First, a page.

CHICAGO -- In 1993, Jerry Krause called Red Auerbach. And then he called Jerry West. What the Bulls general manager wanted to know was why their teams had failed.
Of course, failure is a relative term, given that Krause hoped to pick the brains of those Hall of Fame executives for clues on how to win a third straight NBA championship. You know, to three-peat, just years after Pat Riley first trademarked the term.
Auerbach had done so as Celtics coach, winning a ridiculous eight straight titles from 1959-66 as one of just five teams in NBA history overall to achieve the three-peat feat. But as general manager, his Celtics fell short in 1970 after winning two straight titles, as did West's Lakers in 1989.
The Bulls know what the Heat are enduring in aiming for a third straight title. Their two three-peat teams from 1991-93 and 1996-98 formed one of the NBA's great dynasties. The Minneapolis Lakers from 1952-54 and Los Angeles Lakers from 2000-02 are the only other teams along with that Celtics' dynasty to three-peat.
The challenge is as much mental as it is physical.
"You can use that to your advantage or disadvantage," said Bill Cartwright, the starting center on the Bulls' first three-peat and an assistant coach for one of the second three titles. "You want to accomplish something or are you tired? You want to be a part of history or are you tired? You have such a great opportunity."
Cartwright spoke before the Heat fell into a surprising 3-1 hole against the Spurs. And nobody doubts the Heat's will or resolve. In fact, unlike, say the NFL's 1972 Miami Dolphins, there isn't much protecting of sacred ground among the three-peat Bulls, save for an inflammatory Horace Grant quote or two.
Instead, as players who went to three straight Finals, some genuine appreciation existed for a team making its fourth straight appearance.
"I enjoy watching them play," said Will Perdue, Cartwright's backup on the first three-peat team. "I guess being a player I look at it differently. But I don't get this significant hatred for the Heat. It's unfortunate because people don't always appreciate what they're watching. These players are so good and what they have been able to accomplish these last four years is impressive."
If the Heat becomes the first team in NBA history to rally from a 3-1 Finals deficit, their entry into such an exclusive three-peat club would be legendary and well-earned.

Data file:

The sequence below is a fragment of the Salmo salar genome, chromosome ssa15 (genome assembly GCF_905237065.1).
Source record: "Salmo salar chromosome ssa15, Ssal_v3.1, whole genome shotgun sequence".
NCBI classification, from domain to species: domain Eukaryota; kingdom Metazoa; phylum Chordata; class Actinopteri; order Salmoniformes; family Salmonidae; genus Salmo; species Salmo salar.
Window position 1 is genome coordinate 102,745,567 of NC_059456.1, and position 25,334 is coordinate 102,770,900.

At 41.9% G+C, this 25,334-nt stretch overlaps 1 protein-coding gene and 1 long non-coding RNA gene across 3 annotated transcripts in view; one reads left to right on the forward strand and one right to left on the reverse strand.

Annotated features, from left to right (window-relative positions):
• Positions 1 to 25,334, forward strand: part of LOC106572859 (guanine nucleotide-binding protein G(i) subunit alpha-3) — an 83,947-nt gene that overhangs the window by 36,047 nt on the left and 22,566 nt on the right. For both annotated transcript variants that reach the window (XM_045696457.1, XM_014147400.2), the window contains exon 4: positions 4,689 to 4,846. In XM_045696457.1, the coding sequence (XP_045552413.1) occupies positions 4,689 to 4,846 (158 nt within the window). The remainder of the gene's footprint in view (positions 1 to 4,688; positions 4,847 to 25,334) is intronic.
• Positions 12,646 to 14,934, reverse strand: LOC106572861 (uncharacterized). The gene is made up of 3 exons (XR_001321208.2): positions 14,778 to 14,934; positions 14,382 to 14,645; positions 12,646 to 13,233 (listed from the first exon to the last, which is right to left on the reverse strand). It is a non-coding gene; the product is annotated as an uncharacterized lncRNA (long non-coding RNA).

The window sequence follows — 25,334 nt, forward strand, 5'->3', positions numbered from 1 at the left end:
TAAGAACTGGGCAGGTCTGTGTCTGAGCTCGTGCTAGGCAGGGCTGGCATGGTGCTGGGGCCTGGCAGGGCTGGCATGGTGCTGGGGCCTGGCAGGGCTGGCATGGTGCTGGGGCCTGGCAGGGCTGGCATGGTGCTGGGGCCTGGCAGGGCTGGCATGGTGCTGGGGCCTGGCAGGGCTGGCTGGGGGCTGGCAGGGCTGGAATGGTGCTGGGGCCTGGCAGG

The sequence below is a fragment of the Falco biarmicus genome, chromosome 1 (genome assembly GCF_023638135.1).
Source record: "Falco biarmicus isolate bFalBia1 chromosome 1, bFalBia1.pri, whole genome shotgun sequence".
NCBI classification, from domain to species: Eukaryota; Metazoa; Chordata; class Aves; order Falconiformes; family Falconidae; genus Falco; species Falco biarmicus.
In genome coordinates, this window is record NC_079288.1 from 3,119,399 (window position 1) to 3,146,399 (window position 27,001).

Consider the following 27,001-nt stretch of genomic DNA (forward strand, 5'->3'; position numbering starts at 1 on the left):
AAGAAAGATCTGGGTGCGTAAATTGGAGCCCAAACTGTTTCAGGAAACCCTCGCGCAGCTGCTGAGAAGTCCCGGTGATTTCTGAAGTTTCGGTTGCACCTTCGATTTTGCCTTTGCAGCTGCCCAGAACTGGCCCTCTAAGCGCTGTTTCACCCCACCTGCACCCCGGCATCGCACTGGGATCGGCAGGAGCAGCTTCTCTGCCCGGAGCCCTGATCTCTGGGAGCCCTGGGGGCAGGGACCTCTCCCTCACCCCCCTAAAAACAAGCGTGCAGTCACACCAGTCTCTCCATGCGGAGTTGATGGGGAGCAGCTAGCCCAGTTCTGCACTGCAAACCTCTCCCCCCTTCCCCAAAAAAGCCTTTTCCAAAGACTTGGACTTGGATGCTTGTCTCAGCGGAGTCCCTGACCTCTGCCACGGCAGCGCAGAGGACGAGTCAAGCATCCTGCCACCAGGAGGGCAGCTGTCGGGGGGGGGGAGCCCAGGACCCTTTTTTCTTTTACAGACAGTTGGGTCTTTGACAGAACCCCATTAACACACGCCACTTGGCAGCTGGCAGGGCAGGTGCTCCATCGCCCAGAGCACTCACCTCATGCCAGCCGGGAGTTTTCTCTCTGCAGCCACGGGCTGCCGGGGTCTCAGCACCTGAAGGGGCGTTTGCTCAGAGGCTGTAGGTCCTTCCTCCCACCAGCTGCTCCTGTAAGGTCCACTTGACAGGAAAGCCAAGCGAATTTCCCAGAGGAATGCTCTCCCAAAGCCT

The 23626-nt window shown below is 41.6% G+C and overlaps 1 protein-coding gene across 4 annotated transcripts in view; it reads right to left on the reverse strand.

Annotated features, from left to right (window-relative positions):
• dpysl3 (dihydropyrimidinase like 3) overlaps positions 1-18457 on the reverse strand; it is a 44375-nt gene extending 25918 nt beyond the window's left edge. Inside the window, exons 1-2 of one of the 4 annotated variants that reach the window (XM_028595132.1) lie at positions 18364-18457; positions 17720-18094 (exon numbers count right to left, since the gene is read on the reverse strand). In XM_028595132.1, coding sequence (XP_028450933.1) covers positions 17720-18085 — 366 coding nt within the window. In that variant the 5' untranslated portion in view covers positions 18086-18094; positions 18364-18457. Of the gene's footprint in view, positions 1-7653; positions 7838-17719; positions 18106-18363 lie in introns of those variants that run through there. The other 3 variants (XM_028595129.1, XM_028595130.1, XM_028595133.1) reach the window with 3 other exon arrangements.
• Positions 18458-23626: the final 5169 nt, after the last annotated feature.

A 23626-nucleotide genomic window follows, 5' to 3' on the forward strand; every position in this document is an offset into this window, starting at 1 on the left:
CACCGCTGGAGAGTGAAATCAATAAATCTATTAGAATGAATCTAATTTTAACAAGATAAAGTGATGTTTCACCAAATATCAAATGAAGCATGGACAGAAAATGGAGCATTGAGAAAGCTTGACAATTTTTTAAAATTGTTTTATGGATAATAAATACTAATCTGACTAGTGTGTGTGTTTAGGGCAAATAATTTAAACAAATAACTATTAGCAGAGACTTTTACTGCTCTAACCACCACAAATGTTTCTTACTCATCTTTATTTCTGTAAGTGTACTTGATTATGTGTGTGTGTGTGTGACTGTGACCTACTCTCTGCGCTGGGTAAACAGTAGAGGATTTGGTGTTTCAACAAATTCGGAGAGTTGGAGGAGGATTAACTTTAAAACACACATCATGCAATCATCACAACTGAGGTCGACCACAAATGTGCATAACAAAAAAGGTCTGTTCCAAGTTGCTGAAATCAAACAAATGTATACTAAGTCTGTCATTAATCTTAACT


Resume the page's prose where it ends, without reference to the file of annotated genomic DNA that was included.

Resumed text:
"I just want to see good basketball. That's all," Cartwright said. "And this series, there has been good basketball. These teams move the ball. They move themselves. They have good spacing. They execute plays. It's great to watch."
The Bulls played 58 playoff games in both three-peats. Sunday's Game 5 will be the Heat's 87th playoff game in their fourth straight NBA Finals appearance, something no team had accomplished since the 1984-87 Celtics. That's more than a whole extra season.
"The grind can wear on you," Perdue said. "You have to be mentally and physically prepared. And we were."
Beyond the Bulls bringing more bodies to training camp in October 1992 to limit practice and exhibition game repetitions for the principals, Perdue said coach Phil Jackson acknowledged the rarity of the potential accomplishment from day one.
"Instead of going two-a-days that first month in October, we had one longer practice," Perdue said. "There would be some days where after we practiced, we would lie on the floor and turn the lights off in the gym and do breathing exercises. He was trying to find ways for us to conserve energy and change things up a bit."
Adding to the cumulative wear-and-tear, Michael Jordan and Scottie Pippen participated in the 1992 Barcelona Olympics. Pippen added the 1996 Atlanta Olympics. LeBron James played in the 2012 London Olympics.
That's a lot of basketball.
"Did you see LeBron in Game 3?" Perdue asked. "He didn't sit down on chairs during timeouts. He collapsed. That's what these guys are facing, the fatigue both mentally and physically."
It takes a special to team to overcome it and three-peat -- or even have the chance to do so.
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